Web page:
By Marc Sluis, Staff Writer
The Big 12 has taken its hits, most notably losing Nebraska to the Big 10, and Missouri and Texas A&M to the SEC, and it shows when breaking down their NFL prospects. One position they do offer some talent in is at the wide receiver spot. This is no surprise given the wide open, defense optional style most of the conference plays. Let’s take a look at the top WR prospects for the 2015 draft class.
1. Antwan Goodley, Baylor
Baylor has become a factory for speedy slot receiver prospects and Goodley might be next in line. I’ve read the comparisons to former Bear and current Titan Kendall Wright who was picked in round one, which are pretty accurate, at least to a degree. Some would say its accurate because both are crafty route runners with average at best straight line speed, but I think Goodley is underrated in that department. Watch him vs Kansas St. take it to the house after giving a defender a stiff arm and turning on the jets from there. His hands are far too unreliable to be a top 50 pick in my opinion. That said, if he can improve his concentration and turn in another solid season without the drops, he has fringe first round ability.
2. Tyler Lockett, Kansas St.
When looking for an ideal slot receiving prospect draft evaluators sometimes overvalue speed and underestimate the importance of consistent hands. But sometimes the importance of the former is justified. In the case of players like Tavon Austin, they are much too small to line up outside, therefore limiting them to the slot, but the value they possess there is not though traditional slot qualities like savvy route running, toughness and reliable hands but explosive speed and quickness. Lockett certainly falls into that category as well. He drops far too many passes and doesn’t look that natural reeling it in, but his speed and ability to create separation and breakaway from the defense are valuable in their own right.
3. Levi Norwood, Baylor
Yet another Baylor wide out with NFL level talent Norwood looks more like a running back (even at 6’1) and runs like one in the open field. He has tremendous agility to run effective routes but really becomes a weapon in the open field, especially on returns. Norwood doesn’t look to have long arms but does a nice job extending away from his body and quickly pulling it in as he surveys the field in front of him. With an underrated skill set and an uncanny ability to slip tackles Norwood could sneak his way up the rankings, especially given that he’ll likely posts gaudy numbers in Art Briles’ offensive machine.
4. Jaxon Shipley, Texas
While not a standout athlete Shipley has utility as a savvy slot receiver who is unafraid going over the middle of the field and finding soft spots in the defense. The UT senior also shows toughness and great hand eye coordination bringing in difficult and contested balls among defenders. Much like his older brother Jordan, who last played for the Jags but is now retired, Jaxon will make a team because he is a reliable target not an explosive one.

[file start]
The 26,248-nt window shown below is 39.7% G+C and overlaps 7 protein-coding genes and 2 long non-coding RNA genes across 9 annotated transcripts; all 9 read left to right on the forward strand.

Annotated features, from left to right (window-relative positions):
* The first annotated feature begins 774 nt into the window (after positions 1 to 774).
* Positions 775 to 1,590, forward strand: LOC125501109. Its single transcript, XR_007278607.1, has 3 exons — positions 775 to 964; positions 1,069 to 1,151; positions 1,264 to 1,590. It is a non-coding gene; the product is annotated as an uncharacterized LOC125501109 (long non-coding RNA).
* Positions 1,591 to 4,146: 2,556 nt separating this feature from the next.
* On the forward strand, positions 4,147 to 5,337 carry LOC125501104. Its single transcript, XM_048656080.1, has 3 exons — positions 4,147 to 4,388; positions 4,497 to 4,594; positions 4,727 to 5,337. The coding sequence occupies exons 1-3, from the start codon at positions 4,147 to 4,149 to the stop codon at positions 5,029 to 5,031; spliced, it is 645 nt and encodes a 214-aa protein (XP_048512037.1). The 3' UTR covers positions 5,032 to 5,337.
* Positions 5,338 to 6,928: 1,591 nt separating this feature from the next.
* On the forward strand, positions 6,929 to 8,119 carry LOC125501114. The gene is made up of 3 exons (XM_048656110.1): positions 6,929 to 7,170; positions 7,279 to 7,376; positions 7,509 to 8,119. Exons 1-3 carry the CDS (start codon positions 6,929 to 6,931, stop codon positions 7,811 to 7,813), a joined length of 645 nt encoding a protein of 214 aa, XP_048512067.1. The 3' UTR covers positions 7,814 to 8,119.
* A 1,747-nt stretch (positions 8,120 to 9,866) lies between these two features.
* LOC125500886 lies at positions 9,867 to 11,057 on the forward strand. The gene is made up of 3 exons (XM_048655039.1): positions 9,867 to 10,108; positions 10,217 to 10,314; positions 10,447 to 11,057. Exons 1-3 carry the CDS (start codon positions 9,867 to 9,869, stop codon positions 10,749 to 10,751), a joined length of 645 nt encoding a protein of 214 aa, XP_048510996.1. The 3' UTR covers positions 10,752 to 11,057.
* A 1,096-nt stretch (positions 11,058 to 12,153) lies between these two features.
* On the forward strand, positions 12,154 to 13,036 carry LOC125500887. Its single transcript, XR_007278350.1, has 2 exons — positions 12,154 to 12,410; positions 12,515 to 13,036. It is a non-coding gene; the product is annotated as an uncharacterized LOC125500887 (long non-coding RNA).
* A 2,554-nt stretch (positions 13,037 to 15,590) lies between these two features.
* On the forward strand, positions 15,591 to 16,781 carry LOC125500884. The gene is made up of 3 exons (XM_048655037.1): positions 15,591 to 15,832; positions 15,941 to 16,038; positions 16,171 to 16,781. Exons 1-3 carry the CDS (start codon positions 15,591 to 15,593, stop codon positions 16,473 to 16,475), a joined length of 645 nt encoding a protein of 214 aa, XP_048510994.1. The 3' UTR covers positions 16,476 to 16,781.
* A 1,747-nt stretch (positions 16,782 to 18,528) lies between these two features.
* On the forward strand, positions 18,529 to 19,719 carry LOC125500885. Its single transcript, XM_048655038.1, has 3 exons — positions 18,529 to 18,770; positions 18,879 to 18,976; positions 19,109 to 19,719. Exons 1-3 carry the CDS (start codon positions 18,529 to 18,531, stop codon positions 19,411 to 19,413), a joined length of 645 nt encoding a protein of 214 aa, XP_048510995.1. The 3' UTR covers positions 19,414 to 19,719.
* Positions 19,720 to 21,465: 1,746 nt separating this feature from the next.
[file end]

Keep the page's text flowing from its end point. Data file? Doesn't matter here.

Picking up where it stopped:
5. Brandon Carter, TCU
A very talented but volatile prospect Carter has the burst to catch and explode upfield but also the athleticism and soft hands to attack the ball at its apex even over defenders or stretch out to make a difficult one handed grab. He is on the smaller size for sure but his ability to make acrobatic grabs in addition to his top end speed (I would guess mid 4.4s) is enough to challenge defenses vertically. If he can stay on track off the field and focused on it, he has the talent to be a top 100 type prospect, but that’s assuming a lot at this point.
6. Nick Harwell, Kansas
Harwell played most of his career at Miami OH catching passes from current Bronco backup Zac Dysert before being booted off the team. He transferred to Kansas and will look to put up a solid senior campaign and attract NFL interest. He has decent size and only average explosiveness and top end speed but has a smoothness to his movements that translates to route running and body control in the air. He has too many double catches and drops without the elite athleticism to buoy those shortcomings for my liking, but is still a guy to watch this fall.
7. Daje Johnson, Texas
Texas has been down for a few years now so when you see two potential NFL receivers on this list they are certainly not in the same sphere as a Roy Williams but are intriguing nonetheless. Johnson is comparable to current Bill Marquise Goodwin without the world class speed and Olympic pedigree. That’s obviously no knock on him as his speed is still a major asset and has proven to be quite valuable on returns and bubble screens that highlight that acceleration and breakaway speed. He’ll be challenged to handle NFL level physicality and might need to bulk up some to earn legitimate interest from NFL scouts.
8. Justin McCay, Kansas
A heralded recruit McCay originally chose to suit up for Oklahoma but later transferred back home to the Kansas-Missouri area. With a strong and well built frame including good height McCay has an NFL ready body, but his game is lagging behind. If he can refine his technique he has the talent to take a major leap forward and become one of the better receivers in the conference.